Adages, adages, we all fall down

Editor's Note: Brian Golden is a former reporter and managing editor at The Evening Sun and continues to write a (sometimes) weekly column for various publications both online and in print across upstate New York.

By Brian Golden

Simple Things

All good things come to those who wait ... a fool and his money are soon parted ... that which does not kill you only makes you stronger ... birds of a feather flock together ... opposites attract ... the clothes make the man ... the early bird gets the worm ... you get the drift.

I have never understood society's fascination with the adage. You know, those traditional sayings that (supposedly, according to the dictionary) express a common experience or observation. The term itself is Old French, taken from the Latin adagium, and should not be confused with similar terms such as the aphorism, apothegm, axiom, maxim or proverb ... or so a quick Google search tells me.

Personally, it seems a matter of opinion. All good things come to those who wait? Well, that's just great. I've been waiting for several quite specific "good things" for awhile now and have ... well, not much to show for it. And just how long is a guy supposed to wait for something good when he could simply go out and get it? Then again, better late than never, right?



Or how about "that which does not kill you only makes you stronger?" It's without a doubt a favorite of mine, if for no other reason than it kicks off John Milius' "Conan the Barbarian," starring none other than the Governator himself, Arnold Schwarzenegger.

By the way, did anyone see those truly bizarre Arnold-as-a-table-tennis-pro commercials on Sunday? I heard the body builder-turned-actor-turned-politician-turned-actor made something like $3 or $4 million for those (with more to come during the upcoming Super Bowl). I suppose he needs the money, though.

And what about "opposites attract?" If a guy is poor, ugly, short and fat does that mean a tall, beautiful, wealthy woman is just around the corner? But I thought I wasn't supposed to judge a book by its cover? Oh well, what you don't know can't hurt you and ... hey, nothing ventured, nothing gained. And never look a gift horse in the mouth, you poor, old (and don't forget destitute) guy, the best things in life are free.

Oh no, there I go again, channeling my inner George Carlin. I forgot I'm not supposed to use terms such as poor or ugly. Instead, to be politically correct, of course, the aforementioned gentleman would be described as underprivileged, homely, vertically challenged and overweight. Hey, nobody's perfect, cut me some slack.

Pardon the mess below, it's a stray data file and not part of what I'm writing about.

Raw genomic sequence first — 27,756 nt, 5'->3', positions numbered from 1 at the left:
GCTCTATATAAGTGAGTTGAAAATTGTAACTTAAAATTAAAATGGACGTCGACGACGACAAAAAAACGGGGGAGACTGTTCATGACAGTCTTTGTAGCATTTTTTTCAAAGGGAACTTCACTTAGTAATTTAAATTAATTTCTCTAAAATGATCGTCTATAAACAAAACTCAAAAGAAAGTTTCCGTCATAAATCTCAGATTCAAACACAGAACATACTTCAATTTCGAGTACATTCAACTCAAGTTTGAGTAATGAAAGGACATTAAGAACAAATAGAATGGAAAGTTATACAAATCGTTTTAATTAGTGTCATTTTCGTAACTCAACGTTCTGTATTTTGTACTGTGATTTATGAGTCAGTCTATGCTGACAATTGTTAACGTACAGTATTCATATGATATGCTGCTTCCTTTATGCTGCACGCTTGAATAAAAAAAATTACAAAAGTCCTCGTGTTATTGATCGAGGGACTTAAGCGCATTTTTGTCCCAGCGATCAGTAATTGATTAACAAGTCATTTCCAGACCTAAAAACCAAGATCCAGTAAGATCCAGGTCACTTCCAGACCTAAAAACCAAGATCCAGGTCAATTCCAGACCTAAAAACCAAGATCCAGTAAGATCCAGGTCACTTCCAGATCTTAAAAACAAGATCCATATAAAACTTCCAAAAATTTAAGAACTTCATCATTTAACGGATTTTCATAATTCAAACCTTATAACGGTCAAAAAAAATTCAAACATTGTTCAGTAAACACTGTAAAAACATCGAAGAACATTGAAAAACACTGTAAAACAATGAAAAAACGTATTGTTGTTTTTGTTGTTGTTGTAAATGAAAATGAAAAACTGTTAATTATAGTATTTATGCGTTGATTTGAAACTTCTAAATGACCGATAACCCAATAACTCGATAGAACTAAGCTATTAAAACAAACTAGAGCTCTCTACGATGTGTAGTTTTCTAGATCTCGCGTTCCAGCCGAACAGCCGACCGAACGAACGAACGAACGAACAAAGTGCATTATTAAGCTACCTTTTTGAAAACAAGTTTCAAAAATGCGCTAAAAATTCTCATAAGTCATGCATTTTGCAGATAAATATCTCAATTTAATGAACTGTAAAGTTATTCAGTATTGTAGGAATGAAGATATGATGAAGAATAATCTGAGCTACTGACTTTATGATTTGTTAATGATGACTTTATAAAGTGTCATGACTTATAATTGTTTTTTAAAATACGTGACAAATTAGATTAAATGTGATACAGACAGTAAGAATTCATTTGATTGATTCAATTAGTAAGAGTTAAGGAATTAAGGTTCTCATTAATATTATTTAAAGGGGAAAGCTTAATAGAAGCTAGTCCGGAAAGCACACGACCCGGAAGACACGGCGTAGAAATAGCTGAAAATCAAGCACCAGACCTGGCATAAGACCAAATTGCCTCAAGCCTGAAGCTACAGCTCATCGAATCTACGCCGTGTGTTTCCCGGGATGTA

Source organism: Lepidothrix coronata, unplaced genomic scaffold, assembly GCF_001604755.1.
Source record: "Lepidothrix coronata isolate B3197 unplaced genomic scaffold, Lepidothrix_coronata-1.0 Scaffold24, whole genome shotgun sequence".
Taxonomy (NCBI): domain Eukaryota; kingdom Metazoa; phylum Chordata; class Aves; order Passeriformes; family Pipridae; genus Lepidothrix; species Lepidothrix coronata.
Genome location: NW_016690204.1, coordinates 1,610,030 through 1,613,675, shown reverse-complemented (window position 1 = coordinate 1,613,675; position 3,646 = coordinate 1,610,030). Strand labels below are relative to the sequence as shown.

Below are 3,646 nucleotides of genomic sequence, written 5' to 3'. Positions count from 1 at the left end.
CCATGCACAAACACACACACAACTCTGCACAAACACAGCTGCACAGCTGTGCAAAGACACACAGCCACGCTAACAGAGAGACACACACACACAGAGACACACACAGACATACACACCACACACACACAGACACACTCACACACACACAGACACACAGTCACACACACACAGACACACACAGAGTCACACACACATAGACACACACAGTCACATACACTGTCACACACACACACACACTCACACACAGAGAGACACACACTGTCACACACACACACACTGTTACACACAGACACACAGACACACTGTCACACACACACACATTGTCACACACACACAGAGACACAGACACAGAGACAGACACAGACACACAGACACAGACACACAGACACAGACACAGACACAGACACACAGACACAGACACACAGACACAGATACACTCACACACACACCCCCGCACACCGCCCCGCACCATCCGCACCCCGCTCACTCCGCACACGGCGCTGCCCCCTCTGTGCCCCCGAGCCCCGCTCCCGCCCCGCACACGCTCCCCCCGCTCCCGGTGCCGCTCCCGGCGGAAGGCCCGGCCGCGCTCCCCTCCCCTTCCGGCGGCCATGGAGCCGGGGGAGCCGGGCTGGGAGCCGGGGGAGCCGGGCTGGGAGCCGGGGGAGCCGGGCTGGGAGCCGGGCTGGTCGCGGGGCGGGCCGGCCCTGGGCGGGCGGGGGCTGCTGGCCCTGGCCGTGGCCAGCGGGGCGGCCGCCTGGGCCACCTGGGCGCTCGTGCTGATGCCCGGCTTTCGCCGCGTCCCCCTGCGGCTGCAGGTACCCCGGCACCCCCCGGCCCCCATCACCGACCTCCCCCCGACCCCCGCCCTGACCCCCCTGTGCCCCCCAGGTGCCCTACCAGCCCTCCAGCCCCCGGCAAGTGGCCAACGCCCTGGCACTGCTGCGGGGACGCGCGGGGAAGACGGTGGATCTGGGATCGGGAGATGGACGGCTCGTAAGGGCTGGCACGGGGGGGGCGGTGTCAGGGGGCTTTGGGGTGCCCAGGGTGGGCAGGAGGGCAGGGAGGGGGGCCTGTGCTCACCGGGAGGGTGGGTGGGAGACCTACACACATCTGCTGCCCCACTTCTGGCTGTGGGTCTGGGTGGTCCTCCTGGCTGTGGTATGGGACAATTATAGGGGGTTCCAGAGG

Which brings up another good point; at no time in this day and age - or so it seems - is it possible for one to write, say or do anything without being lambasted by someone with nothing better to do than find fault with ... well, just about anything. Just remember that two wrongs don't make a right and - no matter who you are or what you believe - don't forget to stop and smell the roses once in awhile.

Back to adages, before I write something truly offensive, what about "a rolling stone gathers no moss?" Has that been scientifically proven in any way? Granted, I realize your typical adage is in no way based on the fundamental precepts of science, but hey, there are lots out there that make perfect sense: practice makes perfect, you are never too old to learn, and two heads are better than one immediately spring to mind. Then again, that (seemingly) never ending list of adages also includes: you can't teach an old dog new tricks (never believed it, not even for a minute), he who hesitates is lost (not true, I hesitated just a moment ago and I know right where I am ... at least I think so), many hands make light work (totally false if those hands happen to be idle) and you can't have your cake and eat it too (I have and probably will again).

My point? People shouldn't take everything so damn serious (see literal) all the time. A fair portion of this very column is meant to be taken with a grain of salt if you get my meaning and written in no way with the intention of being offensive, although Im sure someone out there will find it so.

Regardless, dont forget to strike while the iron is hot (sounds painful); look before you leap; measure twice, cut once; a bird in the hand is worth two in the bush; and most importantly dont count your chickens before they hatch.

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